WONDERING SIGHT is available as an e-book here, and coming soon in print.

Happy Wintersmeet!

It’s the winter solstice today, and in my world of Tremontane, solstice is celebrated as Wintersmeet–a time for gathering with family and friends and feeling your family bond come alive. Whether dancing the night away in the palace or sharing a quiet meal, Wintersmeet is a joyous time. Here’s an excerpt from Agent of the Crown in which Telaine North Hunter, disguised as an ordinary Deviser in the mountain village of Longbourne, learns about Wintersmeet from her Aunt Weaver.

Aunt Weaver sent the apprentices home early on the day before Wintersmeet Eve. “Happen you don’t know our Wintersmeet customs,” she said.

“Don’t see how I could know, Aunt Weaver,” Telaine said, rolling her eyes.

“No need to be disrespectful. Thought you wanted to be told things now ’stead of working ’em out for yourself.”

“I’m sorry, Aunt Weaver. Please continue.”

“Uppity girl. Well. Tomorrow we clean house. Gets us ready to start a new year, see.”

“I do. That’s…interesting. I like it.”

“Well, I don’t so much like cleaning, but it’s good and symbolic. Wintersmeet Eve is for families. We eat together and think about the ones who ain’t with us.”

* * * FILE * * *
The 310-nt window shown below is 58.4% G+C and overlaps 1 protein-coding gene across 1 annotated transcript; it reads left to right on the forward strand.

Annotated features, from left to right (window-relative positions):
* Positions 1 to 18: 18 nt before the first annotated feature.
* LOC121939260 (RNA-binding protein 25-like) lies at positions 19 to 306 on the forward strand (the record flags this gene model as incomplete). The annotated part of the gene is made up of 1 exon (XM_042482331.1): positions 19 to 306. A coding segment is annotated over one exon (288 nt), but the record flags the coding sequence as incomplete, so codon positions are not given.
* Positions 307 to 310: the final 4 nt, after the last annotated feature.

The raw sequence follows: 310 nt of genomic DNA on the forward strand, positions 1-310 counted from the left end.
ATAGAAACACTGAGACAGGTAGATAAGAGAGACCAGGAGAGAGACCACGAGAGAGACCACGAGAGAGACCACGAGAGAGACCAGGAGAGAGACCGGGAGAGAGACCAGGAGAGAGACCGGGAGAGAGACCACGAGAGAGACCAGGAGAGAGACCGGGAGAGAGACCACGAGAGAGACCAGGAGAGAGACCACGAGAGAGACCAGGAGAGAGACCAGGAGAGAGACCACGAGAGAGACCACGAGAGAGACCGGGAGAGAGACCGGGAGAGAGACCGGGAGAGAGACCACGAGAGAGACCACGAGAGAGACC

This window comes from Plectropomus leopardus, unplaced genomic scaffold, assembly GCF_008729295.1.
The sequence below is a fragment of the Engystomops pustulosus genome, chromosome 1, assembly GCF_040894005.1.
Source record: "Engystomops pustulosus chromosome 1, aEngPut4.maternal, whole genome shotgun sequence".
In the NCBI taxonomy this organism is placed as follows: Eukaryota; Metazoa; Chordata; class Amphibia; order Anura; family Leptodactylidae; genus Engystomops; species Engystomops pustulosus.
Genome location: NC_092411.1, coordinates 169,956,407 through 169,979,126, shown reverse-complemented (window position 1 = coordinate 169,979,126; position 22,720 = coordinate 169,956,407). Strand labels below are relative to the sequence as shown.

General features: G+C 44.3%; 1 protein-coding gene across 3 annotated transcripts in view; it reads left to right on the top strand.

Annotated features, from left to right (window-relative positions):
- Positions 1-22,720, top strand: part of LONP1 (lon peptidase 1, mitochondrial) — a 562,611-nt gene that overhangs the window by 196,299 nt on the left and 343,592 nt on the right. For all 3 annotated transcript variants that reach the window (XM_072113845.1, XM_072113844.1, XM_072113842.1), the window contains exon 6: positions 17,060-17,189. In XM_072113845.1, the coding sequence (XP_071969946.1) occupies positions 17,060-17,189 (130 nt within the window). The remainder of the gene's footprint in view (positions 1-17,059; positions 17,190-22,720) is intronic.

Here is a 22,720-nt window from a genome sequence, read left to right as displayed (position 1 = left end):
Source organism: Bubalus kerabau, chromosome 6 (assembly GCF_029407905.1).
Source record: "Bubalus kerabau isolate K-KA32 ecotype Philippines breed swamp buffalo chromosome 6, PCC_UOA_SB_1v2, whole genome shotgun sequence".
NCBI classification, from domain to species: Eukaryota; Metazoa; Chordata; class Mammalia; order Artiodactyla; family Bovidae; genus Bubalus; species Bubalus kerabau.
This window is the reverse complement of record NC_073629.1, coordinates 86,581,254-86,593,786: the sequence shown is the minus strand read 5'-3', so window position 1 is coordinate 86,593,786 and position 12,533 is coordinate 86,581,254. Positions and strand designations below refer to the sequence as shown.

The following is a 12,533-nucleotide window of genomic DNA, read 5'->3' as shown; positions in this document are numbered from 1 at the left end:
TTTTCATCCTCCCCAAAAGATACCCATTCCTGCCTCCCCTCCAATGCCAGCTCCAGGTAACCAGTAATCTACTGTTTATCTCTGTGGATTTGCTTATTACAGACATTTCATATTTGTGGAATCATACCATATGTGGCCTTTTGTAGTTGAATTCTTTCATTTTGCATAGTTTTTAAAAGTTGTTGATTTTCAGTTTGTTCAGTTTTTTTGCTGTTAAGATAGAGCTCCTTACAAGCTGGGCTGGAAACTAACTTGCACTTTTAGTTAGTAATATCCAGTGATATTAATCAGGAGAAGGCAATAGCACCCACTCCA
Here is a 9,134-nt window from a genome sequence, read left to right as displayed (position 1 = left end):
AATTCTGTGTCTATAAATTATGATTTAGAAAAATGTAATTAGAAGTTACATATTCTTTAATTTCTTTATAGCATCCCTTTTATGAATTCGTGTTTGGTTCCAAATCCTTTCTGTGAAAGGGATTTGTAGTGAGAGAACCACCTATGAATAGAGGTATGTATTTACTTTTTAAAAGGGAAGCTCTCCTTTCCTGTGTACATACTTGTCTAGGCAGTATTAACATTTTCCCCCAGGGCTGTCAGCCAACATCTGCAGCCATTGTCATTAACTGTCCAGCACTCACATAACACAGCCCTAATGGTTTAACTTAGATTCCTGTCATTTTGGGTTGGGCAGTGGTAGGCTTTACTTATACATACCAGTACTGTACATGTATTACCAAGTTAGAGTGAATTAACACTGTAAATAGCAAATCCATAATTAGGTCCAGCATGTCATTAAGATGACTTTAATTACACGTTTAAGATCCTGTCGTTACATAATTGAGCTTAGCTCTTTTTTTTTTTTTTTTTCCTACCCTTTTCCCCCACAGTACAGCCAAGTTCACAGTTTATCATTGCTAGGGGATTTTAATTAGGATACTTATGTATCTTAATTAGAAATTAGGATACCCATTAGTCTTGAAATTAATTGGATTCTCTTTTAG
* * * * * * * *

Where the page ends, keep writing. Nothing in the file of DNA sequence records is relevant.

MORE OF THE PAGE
Telaine thought of Ben, alone in his house. “That would be sad if you didn’t have any other family around.”

“That’s up to you. Then Wintersmeet day you visit with all your friends and exchange gifts. I take it you have gifts?” Aunt Weaver sounded as if she questioned Telaine’s Wintersmeet spirit.

“I’ve made gifts for everyone. Aunt Weaver, what if someone gives me a gift and I don’t have one for them?”

“They won’t take offense. Wintersmeet gifts is like a thank you for doing something that mattered to the person giving the gift. Sometimes you do more for a person than they do for you. Sometimes it’s the other way around. But mostly you know who’s giving to you.”

“That’s good.”

“Wintersmeet night is for big gatherings. Your young man leads the chorals down at the tavern. Figure you’ll want to be there. Lots of parties and people goin’ from one to the other.”

***

The next day they cleaned more thoroughly than Telaine had thought possible. Sweeping and mopping the weaving room, dusting the sitting room and creating great pale clouds that merely settled back on the furniture. Aunt Weaver made Telaine go outside and wave the broom around the rafters of the outhouse, sweeping out cobwebs that drifted around her like strands of gray, sticky clouds.

It left Telaine feeling exhausted, but Aunt Weaver seemed unaffected as she moved around the kitchen making supper. The smell of hot pork roast and buttery mashed potatoes filled the air. “Happen you’d like to get that candle off the high shelf,” Aunt Weaver said, and Telaine climbed the step stool and reached up for a fat silver candle in an iron casing. It had been lit many times before, the wax melting down the sides and over the metal holder, smooth and shiny.

Aunt Weaver produced fine china place settings and silverware and a couple of wine glasses, then, even more surprisingly, a bottle of good wine. She served them both, sat down, poured the wine, and picked up her knife and fork. “Happy Wintersmeet, niece,” she said.

“Happy Wintersmeet, aunt,” Telaine replied.